Ryan Lizza: “There are six states voting on Super Tuesday with electorates that roughly resemble that of South Carolina (Alabama, Arkansas, North Carolina, Tennessee, Texas and Virginia). Sanders lost all of them in 2016. Biden has to be the clear favorite in all except Texas, where Sanders has been polling well and has improved his standing among Latino voters compared to 2016.”
“Sanders lost California and Massachusetts in 2016, but before Saturday at least, he was the leader in both states. If there are any polls in the next three days, changes in those three places — Texas, California and Massachusetts — will be a bellwether of how consequential the South Carolina landslide is for Biden.”
“The other states to vote Tuesday — Vermont, Oklahoma, Colorado, Maine, Minnesota, and Utah — are likely Sanders strongholds. The Biden comeback seems to set up a very close fight for delegates between the two men, with Bloomberg’s role as a wild card.”
Joe Biden’s presidential campaign announced it raised more than $5 million overnight after winning the South Carolina primary.
Bernie Sanders is on the air with television ads in 12 of the 14 states holding Super Tuesday primaries this week, Reuters reports.
“The Sanders campaign announced it is also buying television advertising time in Idaho, Michigan, Mississippi, Missouri and Washington, which hold nominating contests on March 10. It will also buy ads in Arizona, Florida, Illinois and Ohio, which hold contests on March 17.”
“Sen. Bernie Sanders raised $46.5 million in February, his presidential campaign said Sunday, a huge sum that could help sustain him in a lengthy battle for the nomination,” the Washington Post reports.
Aaron Blake: “It wasn’t just the big win; it was also a couple other coinciding dynamics in this race. The first is that Buttigieg and Klobuchar were spectators for the second straight state, with both of those states having been the only really diverse ones in the contest thus far. That’s not a great omen for what lies ahead on Super Tuesday, or for their electability arguments.”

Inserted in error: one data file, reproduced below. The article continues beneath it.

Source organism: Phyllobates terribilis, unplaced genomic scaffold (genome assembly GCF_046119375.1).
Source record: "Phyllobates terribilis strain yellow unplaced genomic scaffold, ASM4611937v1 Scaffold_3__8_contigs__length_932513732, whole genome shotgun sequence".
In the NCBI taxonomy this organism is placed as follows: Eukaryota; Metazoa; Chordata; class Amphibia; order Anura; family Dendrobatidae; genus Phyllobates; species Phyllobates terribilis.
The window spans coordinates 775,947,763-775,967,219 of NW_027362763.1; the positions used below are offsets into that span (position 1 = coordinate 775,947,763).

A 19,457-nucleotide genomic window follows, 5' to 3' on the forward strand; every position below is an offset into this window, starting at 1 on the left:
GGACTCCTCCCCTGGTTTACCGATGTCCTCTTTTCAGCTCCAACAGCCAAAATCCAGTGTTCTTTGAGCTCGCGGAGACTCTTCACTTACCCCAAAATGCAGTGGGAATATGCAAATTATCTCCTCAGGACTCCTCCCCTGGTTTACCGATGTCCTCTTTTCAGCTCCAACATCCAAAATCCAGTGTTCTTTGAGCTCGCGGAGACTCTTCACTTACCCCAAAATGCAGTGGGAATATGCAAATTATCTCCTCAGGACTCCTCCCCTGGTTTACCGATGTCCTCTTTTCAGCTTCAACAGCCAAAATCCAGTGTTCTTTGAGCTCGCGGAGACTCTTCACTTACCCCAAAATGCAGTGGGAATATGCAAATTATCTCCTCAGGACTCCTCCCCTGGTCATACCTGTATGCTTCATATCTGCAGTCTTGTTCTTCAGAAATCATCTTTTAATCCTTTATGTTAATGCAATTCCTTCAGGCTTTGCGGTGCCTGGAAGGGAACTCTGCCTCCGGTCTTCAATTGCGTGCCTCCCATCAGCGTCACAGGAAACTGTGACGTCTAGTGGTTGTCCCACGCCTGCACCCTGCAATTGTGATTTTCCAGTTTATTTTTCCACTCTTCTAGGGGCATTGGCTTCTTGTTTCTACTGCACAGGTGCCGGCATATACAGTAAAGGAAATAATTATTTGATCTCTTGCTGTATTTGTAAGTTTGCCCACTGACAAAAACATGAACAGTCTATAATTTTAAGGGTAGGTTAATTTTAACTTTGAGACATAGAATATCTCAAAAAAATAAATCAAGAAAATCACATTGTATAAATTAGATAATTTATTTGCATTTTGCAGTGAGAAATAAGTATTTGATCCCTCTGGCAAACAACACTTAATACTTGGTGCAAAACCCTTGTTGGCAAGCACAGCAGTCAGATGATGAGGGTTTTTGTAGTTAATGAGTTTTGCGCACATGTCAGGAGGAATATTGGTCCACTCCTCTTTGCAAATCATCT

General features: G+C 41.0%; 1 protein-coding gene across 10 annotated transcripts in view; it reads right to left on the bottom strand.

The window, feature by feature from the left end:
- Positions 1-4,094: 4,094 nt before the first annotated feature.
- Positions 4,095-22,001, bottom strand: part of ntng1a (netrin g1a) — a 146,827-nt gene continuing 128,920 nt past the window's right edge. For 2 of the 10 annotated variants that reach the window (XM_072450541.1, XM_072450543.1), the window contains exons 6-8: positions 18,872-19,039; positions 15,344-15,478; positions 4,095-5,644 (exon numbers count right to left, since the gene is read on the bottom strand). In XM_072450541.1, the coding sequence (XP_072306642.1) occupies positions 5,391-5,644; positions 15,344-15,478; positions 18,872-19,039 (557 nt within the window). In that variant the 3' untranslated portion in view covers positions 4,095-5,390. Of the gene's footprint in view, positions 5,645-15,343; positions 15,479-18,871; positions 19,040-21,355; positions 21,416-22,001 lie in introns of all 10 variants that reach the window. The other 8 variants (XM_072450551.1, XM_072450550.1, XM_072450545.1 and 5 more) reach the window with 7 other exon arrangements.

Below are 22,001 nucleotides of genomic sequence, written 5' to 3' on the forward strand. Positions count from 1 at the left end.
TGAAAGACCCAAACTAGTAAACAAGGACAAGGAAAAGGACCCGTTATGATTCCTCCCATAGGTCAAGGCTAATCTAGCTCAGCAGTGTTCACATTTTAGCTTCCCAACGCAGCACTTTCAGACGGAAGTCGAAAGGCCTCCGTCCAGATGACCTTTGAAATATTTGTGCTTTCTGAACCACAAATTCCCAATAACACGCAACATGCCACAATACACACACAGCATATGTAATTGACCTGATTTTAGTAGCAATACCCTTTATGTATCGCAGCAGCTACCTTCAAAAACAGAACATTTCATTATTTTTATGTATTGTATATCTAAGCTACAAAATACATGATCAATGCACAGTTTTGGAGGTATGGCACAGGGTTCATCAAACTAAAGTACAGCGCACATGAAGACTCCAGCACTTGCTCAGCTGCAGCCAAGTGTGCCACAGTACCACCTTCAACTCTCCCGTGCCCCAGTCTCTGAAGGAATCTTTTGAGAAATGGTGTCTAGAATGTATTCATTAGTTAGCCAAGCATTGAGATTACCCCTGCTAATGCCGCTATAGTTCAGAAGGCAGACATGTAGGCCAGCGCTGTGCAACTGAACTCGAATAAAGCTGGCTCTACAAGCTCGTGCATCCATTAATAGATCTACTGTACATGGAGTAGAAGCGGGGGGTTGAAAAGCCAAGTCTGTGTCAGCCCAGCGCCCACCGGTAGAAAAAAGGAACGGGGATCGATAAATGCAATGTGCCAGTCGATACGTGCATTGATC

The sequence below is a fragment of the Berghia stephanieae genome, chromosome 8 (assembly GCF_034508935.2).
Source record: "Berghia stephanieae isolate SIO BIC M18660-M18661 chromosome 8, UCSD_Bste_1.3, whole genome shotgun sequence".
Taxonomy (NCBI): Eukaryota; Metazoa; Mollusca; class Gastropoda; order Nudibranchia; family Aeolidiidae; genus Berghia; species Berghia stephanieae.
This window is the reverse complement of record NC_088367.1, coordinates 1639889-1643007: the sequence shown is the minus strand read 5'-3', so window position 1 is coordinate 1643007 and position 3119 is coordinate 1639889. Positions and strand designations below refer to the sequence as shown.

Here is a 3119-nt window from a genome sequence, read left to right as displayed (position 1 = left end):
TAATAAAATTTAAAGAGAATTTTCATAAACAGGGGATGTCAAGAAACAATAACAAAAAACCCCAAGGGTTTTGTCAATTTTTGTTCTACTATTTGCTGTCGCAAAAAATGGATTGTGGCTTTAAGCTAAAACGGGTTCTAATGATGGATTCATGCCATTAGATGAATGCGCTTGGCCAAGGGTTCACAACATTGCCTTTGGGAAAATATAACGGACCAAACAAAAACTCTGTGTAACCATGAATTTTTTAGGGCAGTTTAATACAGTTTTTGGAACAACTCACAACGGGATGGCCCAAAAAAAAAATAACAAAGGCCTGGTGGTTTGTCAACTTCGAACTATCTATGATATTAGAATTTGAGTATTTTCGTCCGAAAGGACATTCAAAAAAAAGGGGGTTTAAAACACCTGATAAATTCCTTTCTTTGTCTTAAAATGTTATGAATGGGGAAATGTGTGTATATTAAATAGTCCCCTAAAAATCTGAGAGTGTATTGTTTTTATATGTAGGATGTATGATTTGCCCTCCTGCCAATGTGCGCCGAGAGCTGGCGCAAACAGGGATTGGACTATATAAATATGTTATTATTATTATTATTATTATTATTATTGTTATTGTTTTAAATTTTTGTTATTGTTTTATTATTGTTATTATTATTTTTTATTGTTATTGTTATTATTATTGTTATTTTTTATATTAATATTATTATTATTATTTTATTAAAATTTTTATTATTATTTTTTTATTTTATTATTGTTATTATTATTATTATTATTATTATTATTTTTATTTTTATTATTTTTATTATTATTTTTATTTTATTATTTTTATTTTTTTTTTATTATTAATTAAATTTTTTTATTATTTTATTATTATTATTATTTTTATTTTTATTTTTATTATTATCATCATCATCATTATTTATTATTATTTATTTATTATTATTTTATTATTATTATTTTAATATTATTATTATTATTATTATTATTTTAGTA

“The other is that the other potential Sanders alternative in this race — former New York mayor Mike Bloomberg — is increasingly struggling with poor debate performances and a problematic paper trail. We still have to see what his hundreds of millions in spending might draw on Super Tuesday, but the sheen is off, to some degree. And now that Biden has won a state, you have to wonder if that might help him steal some Bloomberg-curious voters who migrated to the former New York mayor when Biden was struggling.”
The FiveThirtyEight forecast shows there’s now a 60% chance of a contested Democratic convention.
Bernie Sanders has a 28% chance to win the majority of the delegates, while Joe Biden has an 11% chance. The model gives no other candidate more than a one percent chance.
A new Suffolk University/Boston Globe/WBZ poll in Massachusetts finds Bernie Sanders leading the Democratic primary with 24%, followed by Elizabeth Warren at 22%, Mike Bloomberg at 13%, Pete Buttigieg at 12%, Joe Biden at 11%, Amy Klobuchar at 5% and Steyer at 2%.
An earlier UMass Amherst poll found very similar results.
“Mike Bloomberg’s campaign on Saturday will begin a massive voter outreach push, with plans to hold more than 2,400 events across 30 states ahead of Super Tuesday,” ABC News reports.
“The mobilization drive, beginning as the rest of the Democratic field remained focused on the South Carolina primary, is a show of force meant to highlight the scale of Bloomberg’s nationwide operation.”
“The Bloomberg campaign’s internal data suggests if he dropped out now, it actually would improve Sanders’ delegate path, one adviser told Axios. The explanation goes that Bloomberg draws votes away from Sanders as well as Biden, and that in places where Biden polls too low to be eligible for delegates, Bloomberg only hurts Sanders.”
A new NBC News/Wall Street Journal poll in North Carolina finds Bernie Sanders leading the Democratic field with 26%, followed by Joe Biden at 24%, Mike Bloomberg at 15%, Elizabeth Warren at 11%, Pete Buttigieg at 7% and Amy Klobuchar at 5%.
A new NBC News/Wall Street Journal poll in Texas finds Bernie Sanders leading the Democratic field with 34%, followed by Joe Biden at 19%, Mike Bloomberg at 15%, Elizabeth Warren at 10%, Pete Buttigieg at 8% and Amy Klobuchar at 3%.
I would view all polling before last night as out of date, because Biden should get a bounce from his win and the collapse of the Bloomberg campaign.
Playbook: “The Biden campaign has been leaning very hard on members of Congress who represent districts that will vote March 10 and March 17 to endorse him, according to multiple people the campaign spoke to. The idea is to create a ripple effect across the country of endorsements in these key districts.”
Popular vote totals for the first four primaries: Biden 29.4%, Sanders 23.6%, Buttigieg 15.3%, Warren 10.0%, Klobuchar 9.6%.